At first glance, The Wheelman seems to be attempting to travel down the murky old route of copying Grand Theft Auto IV. And doing it quite badly. You’ve got a big open world to explore, missions for different factions to complete, and a multitude of secondary objectives to complete as and when you see fit. All very GTA.

Instead, it becomes apparent incredibly swiftly that those initial impressions are quite foolish indeed. Right from the opening action packed sequence that introduces you to Milo Burik, this is all wickedly over-the-top and much more in comparison with the likes of Burnout Paradise and Midtown Madness.

As Milo, played by the video game fanatic Vin Diesel, you’re a wheelman. Essentially a top skilled driver, acting undercover in order to infiltrate a number of gangs making their names in the huge city of Barcelona.

Once you’re in a vehicle, it’s quite obvious that realism wasn’t at the forefront of the developers minds. Driving is far from the quite complex method witnessed in GTA IV, instead acting much more arcade like as you swerve and handbrake around corners with relative ease.

Inevitably as you take on missions, objectives will task you with preventing other vehicles from hitting their required destination. In order to help, you’re given a truckload of special abilities in order to hold them back.

Firstly, you can melee attack with your vehicle. A nudge on the right analogue stick will send your motor careering left or right, smashing into your opponents and eventually bashing them into submission in much the same manner as Burnout Paradise. And as over-the-top as it sounds, it certainly fits The Wheelman’s style and provides you with frantically fun crashes.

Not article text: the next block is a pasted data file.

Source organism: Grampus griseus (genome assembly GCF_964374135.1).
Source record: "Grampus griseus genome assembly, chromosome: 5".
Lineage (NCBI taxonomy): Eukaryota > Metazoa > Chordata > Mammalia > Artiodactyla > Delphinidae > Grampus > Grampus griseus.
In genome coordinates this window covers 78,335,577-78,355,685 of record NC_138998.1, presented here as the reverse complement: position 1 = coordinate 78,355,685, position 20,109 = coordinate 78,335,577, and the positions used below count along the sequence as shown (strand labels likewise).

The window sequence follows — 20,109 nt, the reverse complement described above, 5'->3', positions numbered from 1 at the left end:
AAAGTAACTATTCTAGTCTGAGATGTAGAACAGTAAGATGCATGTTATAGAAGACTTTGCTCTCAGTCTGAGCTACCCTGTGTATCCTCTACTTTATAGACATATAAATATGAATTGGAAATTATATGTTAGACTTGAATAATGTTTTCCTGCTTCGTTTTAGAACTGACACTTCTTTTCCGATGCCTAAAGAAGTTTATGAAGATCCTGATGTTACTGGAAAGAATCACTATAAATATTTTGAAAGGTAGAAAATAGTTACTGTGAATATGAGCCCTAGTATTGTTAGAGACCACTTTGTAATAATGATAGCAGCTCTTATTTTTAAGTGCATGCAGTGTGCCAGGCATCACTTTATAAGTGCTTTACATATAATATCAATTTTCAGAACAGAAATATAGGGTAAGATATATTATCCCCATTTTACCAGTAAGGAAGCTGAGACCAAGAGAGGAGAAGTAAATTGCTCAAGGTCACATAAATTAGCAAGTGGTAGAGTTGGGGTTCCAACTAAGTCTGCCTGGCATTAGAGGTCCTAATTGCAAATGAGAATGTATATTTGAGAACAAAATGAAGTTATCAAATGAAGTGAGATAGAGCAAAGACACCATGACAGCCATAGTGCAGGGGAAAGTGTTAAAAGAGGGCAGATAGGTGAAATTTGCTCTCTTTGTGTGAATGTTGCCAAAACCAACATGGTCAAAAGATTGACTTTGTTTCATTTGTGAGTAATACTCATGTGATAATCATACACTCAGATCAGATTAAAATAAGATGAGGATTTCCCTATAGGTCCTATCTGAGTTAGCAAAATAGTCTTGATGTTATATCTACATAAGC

As you smash other vehicles through the general clutter of the Barcelona streets and generally be a nuisance, your focus meter will increase. When it nudges high enough, you can either unleash a brief boost of speed sending your car careering forward, or utilise your aimed shot and cyclone moves, which allow you to blast your enemies in slow motion and obliterate their rides.

But despite all these abilities, your car will from time to time come close to expiring. Thanks to the air jacking system, all you need to do is line up behind another vehicle on the road, hold the B button, and release it once the arrow atop your target goes green to leap from automobile to automobile. The first time you see it, it looks ridiculous. But you do come to appreciate what it adds to stop breaking the action up. In other titles you’d be forced to stop, clamber out of one vehicle, before entering another. Here, the action only needs the briefest of pauses.

Everything is tied together by your handy PDA which displays all the current story-based objectives, and side missions that you can choose from. You can utilise this in one of two ways. As either a handy map to drive to the next mission, or simply click on the one you wish to take part in and immediately jump to it. Yet another way in which the action is kept ramped right up. Side missions offer handy boosts to your vehicle's life and even the length of your boost if you manage to finish a number of them.

As enjoyable as all the above sounds, there are drawbacks. The on-foot action is downright terrible, with no cover system proving a real minus point. These boil down to holding the lock on button and firing when you can get a shot off. Thankfully these missions are few and far between, as they do offer some of the poorest gameplay available in the dozen or so hours of story.

Secondly, Barcelona is a disappointment. It simply lacks the feel of being a real city, with a true lack of life milling around and even appearing quite cartoony, particularly when compared to the gritty examples currently on the market. And though the game moves at a fair old lick, graphically it’s definitely a long step behind the best.


There’s no doubt that The Wheelman packs its fair share of flaws. Mission objectives are repetitive, the sections on foot are lacking in any form of depth, and the city of Barcelona feels almost lifeless in comparison to, say, Liberty City.

But that doesn’t prevent this from being quite the gem. It seems to be held together by that unnervingly fantastic level of fun that most games unfortunately lack. And for that alone, The Wheelman stands as one you should at least try.